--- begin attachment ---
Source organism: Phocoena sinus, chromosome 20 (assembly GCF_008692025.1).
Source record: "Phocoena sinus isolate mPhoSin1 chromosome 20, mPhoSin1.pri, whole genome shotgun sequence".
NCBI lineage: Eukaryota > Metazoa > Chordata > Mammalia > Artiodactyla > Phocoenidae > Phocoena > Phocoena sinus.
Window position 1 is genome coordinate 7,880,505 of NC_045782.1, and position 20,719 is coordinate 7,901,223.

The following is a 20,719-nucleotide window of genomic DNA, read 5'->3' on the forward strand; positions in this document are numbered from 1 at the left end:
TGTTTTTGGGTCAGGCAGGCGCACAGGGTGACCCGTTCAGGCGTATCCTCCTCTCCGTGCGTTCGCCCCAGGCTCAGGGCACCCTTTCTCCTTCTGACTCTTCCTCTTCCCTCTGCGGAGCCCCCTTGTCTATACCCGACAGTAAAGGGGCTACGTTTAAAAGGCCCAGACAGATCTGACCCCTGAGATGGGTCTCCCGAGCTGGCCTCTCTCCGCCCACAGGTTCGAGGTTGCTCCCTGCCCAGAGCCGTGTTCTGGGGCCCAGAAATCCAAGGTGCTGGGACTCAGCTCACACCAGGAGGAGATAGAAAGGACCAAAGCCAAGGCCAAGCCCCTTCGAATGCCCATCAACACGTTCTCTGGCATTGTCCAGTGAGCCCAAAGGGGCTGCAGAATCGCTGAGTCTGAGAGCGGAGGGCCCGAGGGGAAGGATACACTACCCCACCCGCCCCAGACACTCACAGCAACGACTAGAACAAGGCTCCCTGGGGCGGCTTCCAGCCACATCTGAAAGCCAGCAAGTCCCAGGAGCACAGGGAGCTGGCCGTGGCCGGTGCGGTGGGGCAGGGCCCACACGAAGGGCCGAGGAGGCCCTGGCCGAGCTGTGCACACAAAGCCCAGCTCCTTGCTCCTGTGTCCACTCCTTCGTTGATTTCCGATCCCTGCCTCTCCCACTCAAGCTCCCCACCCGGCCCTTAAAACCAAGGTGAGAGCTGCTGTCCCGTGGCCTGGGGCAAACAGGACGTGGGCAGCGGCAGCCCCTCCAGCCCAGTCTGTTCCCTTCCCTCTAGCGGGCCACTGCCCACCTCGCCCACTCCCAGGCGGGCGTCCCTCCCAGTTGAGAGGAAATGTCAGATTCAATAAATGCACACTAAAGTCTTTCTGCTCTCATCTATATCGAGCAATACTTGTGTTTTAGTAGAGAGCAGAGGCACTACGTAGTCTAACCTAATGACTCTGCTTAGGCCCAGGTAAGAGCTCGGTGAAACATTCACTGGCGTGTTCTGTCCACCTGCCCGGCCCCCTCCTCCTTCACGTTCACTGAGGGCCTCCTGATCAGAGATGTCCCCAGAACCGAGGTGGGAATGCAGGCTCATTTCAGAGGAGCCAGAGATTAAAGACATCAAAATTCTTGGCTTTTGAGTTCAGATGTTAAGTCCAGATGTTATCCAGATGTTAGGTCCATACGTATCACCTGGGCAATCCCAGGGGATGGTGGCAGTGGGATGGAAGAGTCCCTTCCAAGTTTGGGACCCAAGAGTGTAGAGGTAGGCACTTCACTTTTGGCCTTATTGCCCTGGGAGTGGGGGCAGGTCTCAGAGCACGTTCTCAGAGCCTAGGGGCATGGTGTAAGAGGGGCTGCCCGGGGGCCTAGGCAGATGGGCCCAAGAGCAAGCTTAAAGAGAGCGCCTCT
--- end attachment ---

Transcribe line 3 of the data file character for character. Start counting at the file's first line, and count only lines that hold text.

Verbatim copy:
NCBI lineage: Eukaryota > Metazoa > Chordata > Mammalia > Artiodactyla > Phocoenidae > Phocoena > Phocoena sinus.